This originally started as a response to Chriscscs's thread on "Why I gave up on Glock 20" but since it turned into a Russian novel, I thought I'd give it a seperate thread.
I'm a big fan of the 10mm cartridge, and have to reluctantly agree with your conclusions.
The biggest enemy here is the idea of "Norma Spec" ammo. The original spec called for a 200 grain FMJ-FP going 1200 fps, and a 170 grain JHP going 1300 fps. That was out of a 5" pressure test barrel.
Everyone is stuck on the idea that if their ammo doesn't go that fast out of a 4.6" Glock barrel, "it's just as weak as .40 S&W." I'll get to that idea in a second, but the reality is, those velocities are pretty hard to come by with the Glock 20, particularly with the 200 grain bullet. There is no load data in a reputable loading manual that will get you going that fast out of a 4.6" Glock barrel
I've been a 10mm shooter and hand loader for over 15 years, and have launched many thousands of rounds out of three different generations of Glock 20's. They will run with 200 grain bullets in the 1000 to 1150 fps range quite well, with a two handed grip, one handed grip, firm grip, weak grip etc. Once you start pushing past that, the wheels fall off. It's a very nonlinear response in that you can work up a load that is 100% reliable at 1150 or so, but once you push past it the gun starts having frequent problems.
Many folks respond by adding a heavier recoil spring. This often causes more problems than it solves. It doesn't do as much as they think to retard rearward slide velocity, but does increase forward slide velocity, giving the magazine even less time to push a heavy column of bullets upwards to present the next round to be fed into the chamber.
This is one area where hammer fired guns have an advantage. Hammer guns can be tweaked by changing the mainspring rate, which does affect rearward slide velocity (but not forward) and by altering the geometry of the firing pin stop.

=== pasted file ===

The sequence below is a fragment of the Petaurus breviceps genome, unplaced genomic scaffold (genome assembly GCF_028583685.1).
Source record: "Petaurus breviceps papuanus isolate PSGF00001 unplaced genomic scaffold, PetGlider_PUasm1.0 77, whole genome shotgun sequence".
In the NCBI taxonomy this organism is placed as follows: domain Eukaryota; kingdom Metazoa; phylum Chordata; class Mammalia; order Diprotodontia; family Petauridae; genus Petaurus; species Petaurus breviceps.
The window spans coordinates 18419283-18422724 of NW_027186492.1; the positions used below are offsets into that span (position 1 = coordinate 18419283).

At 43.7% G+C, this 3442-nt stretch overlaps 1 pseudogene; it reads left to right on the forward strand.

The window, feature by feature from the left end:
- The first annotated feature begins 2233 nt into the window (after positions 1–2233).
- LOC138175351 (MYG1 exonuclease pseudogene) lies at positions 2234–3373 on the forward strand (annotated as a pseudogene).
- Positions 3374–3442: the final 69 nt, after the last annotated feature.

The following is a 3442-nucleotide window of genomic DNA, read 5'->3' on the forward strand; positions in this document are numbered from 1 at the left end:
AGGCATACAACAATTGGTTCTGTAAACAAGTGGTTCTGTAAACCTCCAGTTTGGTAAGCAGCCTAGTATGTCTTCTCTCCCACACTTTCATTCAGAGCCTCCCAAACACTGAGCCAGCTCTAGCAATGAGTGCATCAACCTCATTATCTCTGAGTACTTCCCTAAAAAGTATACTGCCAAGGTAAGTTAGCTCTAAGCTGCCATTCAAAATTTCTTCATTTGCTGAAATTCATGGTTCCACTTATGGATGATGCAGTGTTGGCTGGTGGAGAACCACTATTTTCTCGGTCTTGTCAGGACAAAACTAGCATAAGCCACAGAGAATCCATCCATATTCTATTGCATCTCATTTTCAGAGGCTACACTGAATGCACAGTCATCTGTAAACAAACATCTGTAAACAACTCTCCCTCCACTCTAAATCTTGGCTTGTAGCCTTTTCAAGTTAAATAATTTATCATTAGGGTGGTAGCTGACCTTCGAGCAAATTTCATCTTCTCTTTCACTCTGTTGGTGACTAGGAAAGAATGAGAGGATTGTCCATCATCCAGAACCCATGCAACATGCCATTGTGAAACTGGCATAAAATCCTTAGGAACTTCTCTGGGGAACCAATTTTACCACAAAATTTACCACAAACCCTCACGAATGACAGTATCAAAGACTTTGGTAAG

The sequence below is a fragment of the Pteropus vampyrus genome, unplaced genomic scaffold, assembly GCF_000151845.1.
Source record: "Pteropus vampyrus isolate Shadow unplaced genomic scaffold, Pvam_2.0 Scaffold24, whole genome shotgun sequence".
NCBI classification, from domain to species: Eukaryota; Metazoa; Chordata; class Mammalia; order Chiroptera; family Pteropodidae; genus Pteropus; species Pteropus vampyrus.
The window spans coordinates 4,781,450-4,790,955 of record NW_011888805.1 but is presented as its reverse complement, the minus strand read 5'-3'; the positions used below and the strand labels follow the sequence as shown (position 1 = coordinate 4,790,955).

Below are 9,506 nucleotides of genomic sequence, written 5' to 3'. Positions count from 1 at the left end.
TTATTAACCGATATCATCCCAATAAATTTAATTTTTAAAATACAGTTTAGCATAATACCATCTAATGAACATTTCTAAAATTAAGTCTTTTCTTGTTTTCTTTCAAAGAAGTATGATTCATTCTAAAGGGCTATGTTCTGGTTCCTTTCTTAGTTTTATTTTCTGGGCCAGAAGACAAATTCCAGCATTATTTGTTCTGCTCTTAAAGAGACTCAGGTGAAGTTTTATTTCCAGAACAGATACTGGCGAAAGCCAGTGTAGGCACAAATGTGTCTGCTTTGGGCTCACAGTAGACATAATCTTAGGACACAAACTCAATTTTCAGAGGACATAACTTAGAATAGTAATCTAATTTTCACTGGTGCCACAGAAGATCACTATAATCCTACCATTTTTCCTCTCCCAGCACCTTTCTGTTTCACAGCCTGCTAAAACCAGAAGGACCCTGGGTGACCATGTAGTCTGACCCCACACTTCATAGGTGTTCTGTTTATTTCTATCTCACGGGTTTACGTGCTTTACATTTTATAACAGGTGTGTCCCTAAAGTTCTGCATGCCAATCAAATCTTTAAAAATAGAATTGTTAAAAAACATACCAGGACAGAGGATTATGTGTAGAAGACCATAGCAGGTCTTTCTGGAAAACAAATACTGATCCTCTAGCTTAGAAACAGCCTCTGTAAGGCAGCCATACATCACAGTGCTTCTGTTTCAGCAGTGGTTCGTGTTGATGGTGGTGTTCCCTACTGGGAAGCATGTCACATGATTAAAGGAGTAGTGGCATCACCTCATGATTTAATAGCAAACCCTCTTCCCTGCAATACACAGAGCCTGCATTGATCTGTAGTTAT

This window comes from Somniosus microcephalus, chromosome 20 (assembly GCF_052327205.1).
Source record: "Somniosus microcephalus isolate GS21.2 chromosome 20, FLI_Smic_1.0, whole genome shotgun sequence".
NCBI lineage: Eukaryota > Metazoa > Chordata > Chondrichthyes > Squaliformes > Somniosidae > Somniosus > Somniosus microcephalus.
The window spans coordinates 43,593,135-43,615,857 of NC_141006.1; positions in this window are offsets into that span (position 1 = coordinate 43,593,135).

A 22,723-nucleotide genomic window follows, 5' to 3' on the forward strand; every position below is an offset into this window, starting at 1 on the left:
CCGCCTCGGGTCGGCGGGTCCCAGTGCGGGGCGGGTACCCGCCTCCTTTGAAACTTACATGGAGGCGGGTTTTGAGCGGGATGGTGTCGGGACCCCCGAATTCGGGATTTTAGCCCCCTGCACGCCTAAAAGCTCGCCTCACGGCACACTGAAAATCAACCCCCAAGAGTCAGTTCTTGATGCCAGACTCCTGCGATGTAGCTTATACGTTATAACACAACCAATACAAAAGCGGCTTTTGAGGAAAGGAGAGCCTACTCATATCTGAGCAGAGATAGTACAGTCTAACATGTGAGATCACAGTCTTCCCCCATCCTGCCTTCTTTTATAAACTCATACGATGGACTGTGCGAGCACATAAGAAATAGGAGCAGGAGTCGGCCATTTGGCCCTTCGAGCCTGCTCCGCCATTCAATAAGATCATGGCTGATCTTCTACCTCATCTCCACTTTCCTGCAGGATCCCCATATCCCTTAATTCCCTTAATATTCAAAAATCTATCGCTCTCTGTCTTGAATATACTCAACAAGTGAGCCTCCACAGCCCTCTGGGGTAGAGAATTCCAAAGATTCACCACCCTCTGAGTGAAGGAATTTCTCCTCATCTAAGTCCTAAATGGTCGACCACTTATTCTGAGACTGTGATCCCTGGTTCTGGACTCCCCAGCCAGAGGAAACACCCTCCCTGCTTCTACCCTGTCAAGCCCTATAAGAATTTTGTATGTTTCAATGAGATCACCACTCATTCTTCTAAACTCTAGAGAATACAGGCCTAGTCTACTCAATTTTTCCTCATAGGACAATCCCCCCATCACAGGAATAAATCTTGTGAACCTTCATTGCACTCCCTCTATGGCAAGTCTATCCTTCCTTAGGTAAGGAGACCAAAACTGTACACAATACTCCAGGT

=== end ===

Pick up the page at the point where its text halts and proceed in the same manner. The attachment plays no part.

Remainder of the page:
The Glock 20's problems are exacerbated by trying to feed it heavy, wide meplat lead projectiles. The gun was never designed to feed these projectiles. Most loads are going for nuclear speeds, so they are loaded long to keep the pressures down. Depending on the bullet profile, this results in the edges of the bullet rubbing against the sides of the magazine where it tapers in towards the front.
I have always been able to get my glocks to run reliably with 200 grain bullets in the 1100 fps range, and 180 grain bullets in the 1200 fps range.
As an aside, there is some goofy ammo out there for the 10mm. I feel there is very little reason to carry 10mm solely as a CCW cartridge, but people insist on doing it anyway. I would strongly reccomend avoiding loads that use jacketed hollow points designed for the .40 S&W pushed to 10mm velocity. For example the 180 grain Speer Gold Dot is an excellent bullet, particularly with intermediate barriers, when used within its design parameters, but pushed to 1300 fps it will fail.
Why bother with 10mm? First, the 200 grain bullet is truly "heavy for caliber" in that it has a sectional density equivalent to a 255 grain .45 ACP load. I've been well pleased with the 200 grain Hornady XTP at this velocity as a "trail gun" for the lower 48. Is it a death ray? No, but I do think it offers some advantage. The XTP is getting long in the tooth, and I'm excited about Speers new 200 grain Gold Dot, as we will finally have a modern, bonded bullet that is designed specifically for the 10mm.